Right now I’m currently reading Richard Wright’s Black Boy. It’s my first Richard Wright book. I like it. It’s a very strong, emotionally intense story.
Do you have a list of top favorite books?
My number one favorite book that I’ve read in the last few years is called Another Country by James Baldwin. I love his writing. He’s an amazing writer. I would say my second favorite book that I’ve read within the last two years would probably be Anansi Boys by Neil Gaiman. And Poetics of Space is a really good one too, by Gaston Bachelard.
What’s your motto?
Do what really, really makes you happy.
Describe your personal style.
Describe yourself in five words or less.
Open. Reserved. Intense. Casual. Candid.
Yes, I know. I’m a conundrum. [Laughs.]
What are your favorite music, films, et cetera?
I listen to a lot of 90s hip hop, R&B. Some pop, also. As far as what I’m watching lately, they tend to line up with the books I’m reading. A lot of dramas, thrillers. Recently I saw The Hours and I loved that movie. It really made me interested in Virginia Woolf and made me want to read some of her books.
Tell us about growing up in DC.
I grew up here for the first 10 years of my life. Then I moved to Maryland. Then I went to back to DC to do my undergrad here.
Where did you go?
At the Corcoran. But yeah, DC is a great place. It’s multicultural, it has a lot going on here – politics, art, fashion.
Tell me a little bit about art school.
Art school is great. It’s so different having come from 12 years of a traditional school setting and then having art school be a very open educational experience. It was great. You grow a lot. Not just from the work you do, but from the people you’re around.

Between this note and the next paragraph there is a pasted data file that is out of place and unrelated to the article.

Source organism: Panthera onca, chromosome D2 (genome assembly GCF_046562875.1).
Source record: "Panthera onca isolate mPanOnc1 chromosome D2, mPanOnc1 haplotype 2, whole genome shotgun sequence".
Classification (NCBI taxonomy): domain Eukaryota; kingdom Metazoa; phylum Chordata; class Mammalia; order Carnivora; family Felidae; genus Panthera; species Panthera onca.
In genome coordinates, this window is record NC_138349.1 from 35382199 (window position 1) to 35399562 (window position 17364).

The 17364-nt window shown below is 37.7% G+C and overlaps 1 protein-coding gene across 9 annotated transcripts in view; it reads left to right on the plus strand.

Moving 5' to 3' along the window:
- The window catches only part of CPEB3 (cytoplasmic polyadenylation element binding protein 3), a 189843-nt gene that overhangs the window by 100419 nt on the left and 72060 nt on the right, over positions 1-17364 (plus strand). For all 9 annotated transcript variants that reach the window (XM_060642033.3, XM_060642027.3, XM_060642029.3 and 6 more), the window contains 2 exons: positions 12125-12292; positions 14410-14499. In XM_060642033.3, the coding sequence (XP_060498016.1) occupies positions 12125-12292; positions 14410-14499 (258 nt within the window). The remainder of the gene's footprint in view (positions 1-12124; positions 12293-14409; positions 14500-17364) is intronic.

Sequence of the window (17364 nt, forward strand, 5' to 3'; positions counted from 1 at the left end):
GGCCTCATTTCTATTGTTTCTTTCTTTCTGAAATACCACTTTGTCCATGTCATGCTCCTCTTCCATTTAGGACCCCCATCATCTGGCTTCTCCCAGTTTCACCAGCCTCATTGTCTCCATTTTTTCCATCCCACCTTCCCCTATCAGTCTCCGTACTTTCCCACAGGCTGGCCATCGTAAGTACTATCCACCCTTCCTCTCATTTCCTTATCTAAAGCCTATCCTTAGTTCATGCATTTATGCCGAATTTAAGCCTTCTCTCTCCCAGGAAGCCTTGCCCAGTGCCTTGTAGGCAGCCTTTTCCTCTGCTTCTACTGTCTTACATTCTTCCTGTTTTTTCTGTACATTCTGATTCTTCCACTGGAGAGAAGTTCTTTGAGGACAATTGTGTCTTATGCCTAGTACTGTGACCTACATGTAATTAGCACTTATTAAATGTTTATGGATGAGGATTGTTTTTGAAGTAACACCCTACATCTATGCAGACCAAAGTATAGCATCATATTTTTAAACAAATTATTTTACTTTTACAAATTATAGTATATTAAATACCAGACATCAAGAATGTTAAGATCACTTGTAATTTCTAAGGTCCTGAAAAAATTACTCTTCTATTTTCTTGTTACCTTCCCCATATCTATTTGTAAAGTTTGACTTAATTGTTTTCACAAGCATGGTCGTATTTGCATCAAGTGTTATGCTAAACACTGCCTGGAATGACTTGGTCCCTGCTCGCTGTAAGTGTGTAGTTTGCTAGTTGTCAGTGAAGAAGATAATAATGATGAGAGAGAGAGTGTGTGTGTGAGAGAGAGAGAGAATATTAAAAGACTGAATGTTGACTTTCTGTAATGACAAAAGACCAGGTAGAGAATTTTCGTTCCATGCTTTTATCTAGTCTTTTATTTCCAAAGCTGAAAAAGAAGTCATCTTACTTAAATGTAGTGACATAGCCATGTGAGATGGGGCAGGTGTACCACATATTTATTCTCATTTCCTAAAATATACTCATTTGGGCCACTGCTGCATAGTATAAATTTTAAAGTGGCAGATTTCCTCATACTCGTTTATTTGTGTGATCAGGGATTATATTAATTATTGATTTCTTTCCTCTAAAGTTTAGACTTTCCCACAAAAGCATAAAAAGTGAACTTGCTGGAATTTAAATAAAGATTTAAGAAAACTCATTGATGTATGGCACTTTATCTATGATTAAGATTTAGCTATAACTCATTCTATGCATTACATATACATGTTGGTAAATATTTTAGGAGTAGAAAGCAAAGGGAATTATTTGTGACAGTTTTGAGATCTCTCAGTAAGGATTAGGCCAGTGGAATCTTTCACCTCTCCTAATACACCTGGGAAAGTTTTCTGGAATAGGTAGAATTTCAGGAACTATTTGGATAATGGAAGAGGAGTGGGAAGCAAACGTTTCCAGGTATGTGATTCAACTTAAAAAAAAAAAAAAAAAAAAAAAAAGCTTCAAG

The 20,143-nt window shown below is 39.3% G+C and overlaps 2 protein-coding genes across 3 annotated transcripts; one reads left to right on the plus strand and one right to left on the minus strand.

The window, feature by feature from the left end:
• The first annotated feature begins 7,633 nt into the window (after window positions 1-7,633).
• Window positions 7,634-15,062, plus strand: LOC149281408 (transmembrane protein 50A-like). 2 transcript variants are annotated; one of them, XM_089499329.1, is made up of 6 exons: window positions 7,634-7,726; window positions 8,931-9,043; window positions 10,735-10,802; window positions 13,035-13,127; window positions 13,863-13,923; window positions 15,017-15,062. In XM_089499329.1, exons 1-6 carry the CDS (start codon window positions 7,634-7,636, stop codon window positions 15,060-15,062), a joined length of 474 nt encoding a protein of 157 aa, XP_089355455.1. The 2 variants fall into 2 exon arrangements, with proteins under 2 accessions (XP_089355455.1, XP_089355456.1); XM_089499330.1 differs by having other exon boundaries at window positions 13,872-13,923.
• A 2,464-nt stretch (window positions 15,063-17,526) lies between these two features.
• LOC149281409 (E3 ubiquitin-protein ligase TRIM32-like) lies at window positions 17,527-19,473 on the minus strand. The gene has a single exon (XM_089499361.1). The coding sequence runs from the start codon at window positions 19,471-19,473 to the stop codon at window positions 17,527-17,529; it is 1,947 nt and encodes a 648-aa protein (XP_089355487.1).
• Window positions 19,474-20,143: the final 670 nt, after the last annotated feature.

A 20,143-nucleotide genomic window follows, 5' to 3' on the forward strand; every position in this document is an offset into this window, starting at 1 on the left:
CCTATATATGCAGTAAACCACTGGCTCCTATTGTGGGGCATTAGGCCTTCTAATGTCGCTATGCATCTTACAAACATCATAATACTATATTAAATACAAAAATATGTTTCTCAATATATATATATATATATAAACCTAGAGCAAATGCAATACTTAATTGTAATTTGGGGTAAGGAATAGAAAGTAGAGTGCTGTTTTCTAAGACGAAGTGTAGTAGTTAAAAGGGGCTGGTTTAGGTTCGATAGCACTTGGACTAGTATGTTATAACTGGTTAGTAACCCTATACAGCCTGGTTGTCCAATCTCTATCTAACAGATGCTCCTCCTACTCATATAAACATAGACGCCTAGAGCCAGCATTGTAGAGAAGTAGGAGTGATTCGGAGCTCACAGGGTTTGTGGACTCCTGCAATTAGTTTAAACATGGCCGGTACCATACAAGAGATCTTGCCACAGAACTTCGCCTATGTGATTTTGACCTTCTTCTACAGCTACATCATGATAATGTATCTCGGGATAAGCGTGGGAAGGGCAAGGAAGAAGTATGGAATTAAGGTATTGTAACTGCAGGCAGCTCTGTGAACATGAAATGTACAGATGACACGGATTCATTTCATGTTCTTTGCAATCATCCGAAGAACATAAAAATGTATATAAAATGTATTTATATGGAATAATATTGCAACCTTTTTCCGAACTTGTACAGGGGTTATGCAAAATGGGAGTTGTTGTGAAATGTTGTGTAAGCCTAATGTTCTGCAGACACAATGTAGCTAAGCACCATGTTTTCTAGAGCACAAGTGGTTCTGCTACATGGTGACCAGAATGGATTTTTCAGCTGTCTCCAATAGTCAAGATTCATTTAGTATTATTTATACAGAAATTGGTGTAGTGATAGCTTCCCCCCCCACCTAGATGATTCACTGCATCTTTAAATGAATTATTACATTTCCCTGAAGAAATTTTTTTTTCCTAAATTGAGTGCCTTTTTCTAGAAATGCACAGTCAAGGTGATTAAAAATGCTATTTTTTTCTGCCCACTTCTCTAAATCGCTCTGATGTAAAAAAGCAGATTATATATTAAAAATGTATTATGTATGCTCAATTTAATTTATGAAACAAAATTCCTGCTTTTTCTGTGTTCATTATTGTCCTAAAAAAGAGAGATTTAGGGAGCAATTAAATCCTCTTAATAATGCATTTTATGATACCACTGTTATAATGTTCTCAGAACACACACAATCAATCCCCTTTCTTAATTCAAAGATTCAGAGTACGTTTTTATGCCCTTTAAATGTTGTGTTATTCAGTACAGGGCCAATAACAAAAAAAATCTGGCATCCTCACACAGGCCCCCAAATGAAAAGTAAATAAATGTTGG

What made you decide to go to art school instead of striking out on your own?
Because I think having formal training is very important in being an artist.
What was the most interesting thing you did or saw while at Corcoran, in terms of exhibits? What was your thesis?
There were so many interesting exhibits. Because the Corcoran is also a museum, there are all these amazing exhibits all the time at your disposal. You can go free [as a student] since the Corcoran is one of the few museums in the city that actually costs to get into.
My thesis was a series of portraits that I continued to do after I graduated that focused on exploring identity.
Tell me a little bit more.
What I was doing the entire time I was in school was experimenting with portraiture. And from doing these experiments, I chose to work within my own community and photograph people I would see on a day-to-day basis in their own personal setting. It’s an interesting place for me to go because it was where I had been all the time. Sometimes you look for things so far out of your reach, but you realize it’s right under your nose.
--Story and photography by My Nguyen
Check out more Pop! Street Fashion:
Meet Emily | Meet Koya | Meet Markeith | Meet Dante | Meet Jamela | Meet Jennifer | Meet Steven | Meet Kiara | Meet Kial | Meet Beejay | Meet Leandria | Meet Wendell | Meet Allison | Meet Brea | Meet Laura